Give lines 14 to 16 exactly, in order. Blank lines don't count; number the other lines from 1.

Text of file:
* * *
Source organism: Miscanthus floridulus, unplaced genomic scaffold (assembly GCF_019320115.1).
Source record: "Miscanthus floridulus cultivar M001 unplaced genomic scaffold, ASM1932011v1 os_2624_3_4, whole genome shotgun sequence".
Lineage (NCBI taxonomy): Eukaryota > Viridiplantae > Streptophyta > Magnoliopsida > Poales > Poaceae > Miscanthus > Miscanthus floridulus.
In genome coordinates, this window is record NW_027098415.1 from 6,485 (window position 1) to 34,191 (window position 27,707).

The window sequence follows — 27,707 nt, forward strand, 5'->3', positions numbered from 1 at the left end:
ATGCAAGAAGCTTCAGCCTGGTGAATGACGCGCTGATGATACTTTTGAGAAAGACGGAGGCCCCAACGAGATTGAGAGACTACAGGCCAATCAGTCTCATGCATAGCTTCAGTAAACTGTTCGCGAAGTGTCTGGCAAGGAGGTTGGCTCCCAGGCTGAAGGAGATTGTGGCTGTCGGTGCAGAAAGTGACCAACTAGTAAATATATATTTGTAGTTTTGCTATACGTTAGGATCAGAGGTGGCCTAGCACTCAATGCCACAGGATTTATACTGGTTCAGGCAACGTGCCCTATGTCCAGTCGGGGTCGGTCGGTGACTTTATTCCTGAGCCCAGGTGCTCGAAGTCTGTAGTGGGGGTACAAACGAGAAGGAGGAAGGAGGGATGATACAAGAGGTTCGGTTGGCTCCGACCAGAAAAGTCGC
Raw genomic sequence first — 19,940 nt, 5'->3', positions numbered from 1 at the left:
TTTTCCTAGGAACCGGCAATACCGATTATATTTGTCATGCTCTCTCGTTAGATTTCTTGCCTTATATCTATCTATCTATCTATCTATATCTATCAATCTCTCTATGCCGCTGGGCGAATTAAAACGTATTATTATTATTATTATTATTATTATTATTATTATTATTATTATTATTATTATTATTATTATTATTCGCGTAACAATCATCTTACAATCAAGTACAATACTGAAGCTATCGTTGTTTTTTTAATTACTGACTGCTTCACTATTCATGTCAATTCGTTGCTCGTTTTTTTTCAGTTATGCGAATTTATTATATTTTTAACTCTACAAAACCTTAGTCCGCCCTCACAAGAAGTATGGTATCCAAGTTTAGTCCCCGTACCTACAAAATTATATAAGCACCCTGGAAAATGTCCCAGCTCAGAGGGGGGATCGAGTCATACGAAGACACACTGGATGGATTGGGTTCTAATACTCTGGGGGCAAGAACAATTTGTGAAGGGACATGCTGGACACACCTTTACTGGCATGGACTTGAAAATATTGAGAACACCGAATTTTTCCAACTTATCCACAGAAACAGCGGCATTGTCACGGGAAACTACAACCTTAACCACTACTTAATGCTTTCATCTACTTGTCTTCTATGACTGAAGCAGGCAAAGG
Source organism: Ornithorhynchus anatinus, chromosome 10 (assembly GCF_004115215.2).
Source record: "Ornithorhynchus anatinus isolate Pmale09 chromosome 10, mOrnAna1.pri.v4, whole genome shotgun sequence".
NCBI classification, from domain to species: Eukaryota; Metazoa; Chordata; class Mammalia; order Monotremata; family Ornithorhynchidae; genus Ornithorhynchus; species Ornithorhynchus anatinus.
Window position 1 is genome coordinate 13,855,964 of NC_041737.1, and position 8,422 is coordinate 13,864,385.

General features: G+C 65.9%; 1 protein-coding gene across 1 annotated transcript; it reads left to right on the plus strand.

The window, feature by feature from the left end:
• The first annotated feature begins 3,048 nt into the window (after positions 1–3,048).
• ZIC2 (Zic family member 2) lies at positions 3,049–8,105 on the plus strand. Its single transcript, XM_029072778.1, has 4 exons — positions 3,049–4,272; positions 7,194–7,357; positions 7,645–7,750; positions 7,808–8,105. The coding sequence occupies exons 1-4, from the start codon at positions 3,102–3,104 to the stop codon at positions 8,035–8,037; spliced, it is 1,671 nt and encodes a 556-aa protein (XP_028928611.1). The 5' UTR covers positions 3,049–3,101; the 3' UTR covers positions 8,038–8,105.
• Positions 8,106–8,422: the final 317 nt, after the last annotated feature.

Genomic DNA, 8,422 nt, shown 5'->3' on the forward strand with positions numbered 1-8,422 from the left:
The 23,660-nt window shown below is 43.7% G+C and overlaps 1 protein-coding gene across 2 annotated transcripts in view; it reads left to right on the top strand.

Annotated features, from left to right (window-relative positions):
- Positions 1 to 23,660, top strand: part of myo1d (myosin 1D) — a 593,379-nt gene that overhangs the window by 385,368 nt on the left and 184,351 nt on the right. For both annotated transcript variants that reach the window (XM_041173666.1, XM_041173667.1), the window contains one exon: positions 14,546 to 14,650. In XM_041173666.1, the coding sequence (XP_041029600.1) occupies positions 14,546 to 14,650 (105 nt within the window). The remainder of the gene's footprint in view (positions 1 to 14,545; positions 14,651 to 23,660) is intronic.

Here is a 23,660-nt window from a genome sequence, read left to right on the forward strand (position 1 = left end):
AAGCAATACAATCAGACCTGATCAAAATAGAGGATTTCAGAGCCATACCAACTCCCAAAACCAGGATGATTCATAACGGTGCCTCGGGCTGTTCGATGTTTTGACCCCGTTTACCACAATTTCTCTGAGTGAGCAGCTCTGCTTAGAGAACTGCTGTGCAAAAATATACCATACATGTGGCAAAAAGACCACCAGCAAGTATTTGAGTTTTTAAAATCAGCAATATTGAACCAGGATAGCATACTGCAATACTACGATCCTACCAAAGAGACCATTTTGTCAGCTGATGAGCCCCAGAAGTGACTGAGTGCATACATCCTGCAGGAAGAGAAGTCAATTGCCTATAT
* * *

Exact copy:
The window, feature by feature from the left end:
• The first annotated feature begins 3,048 nt into the window (after positions 1–3,048).
• ZIC2 (Zic family member 2) lies at positions 3,049–8,105 on the plus strand. Its single transcript, XM_029072778.1, has 4 exons — positions 3,049–4,272; positions 7,194–7,357; positions 7,645–7,750; positions 7,808–8,105. The coding sequence occupies exons 1-4, from the start codon at positions 3,102–3,104 to the stop codon at positions 8,035–8,037; spliced, it is 1,671 nt and encodes a 556-aa protein (XP_028928611.1). The 5' UTR covers positions 3,049–3,101; the 3' UTR covers positions 8,038–8,105.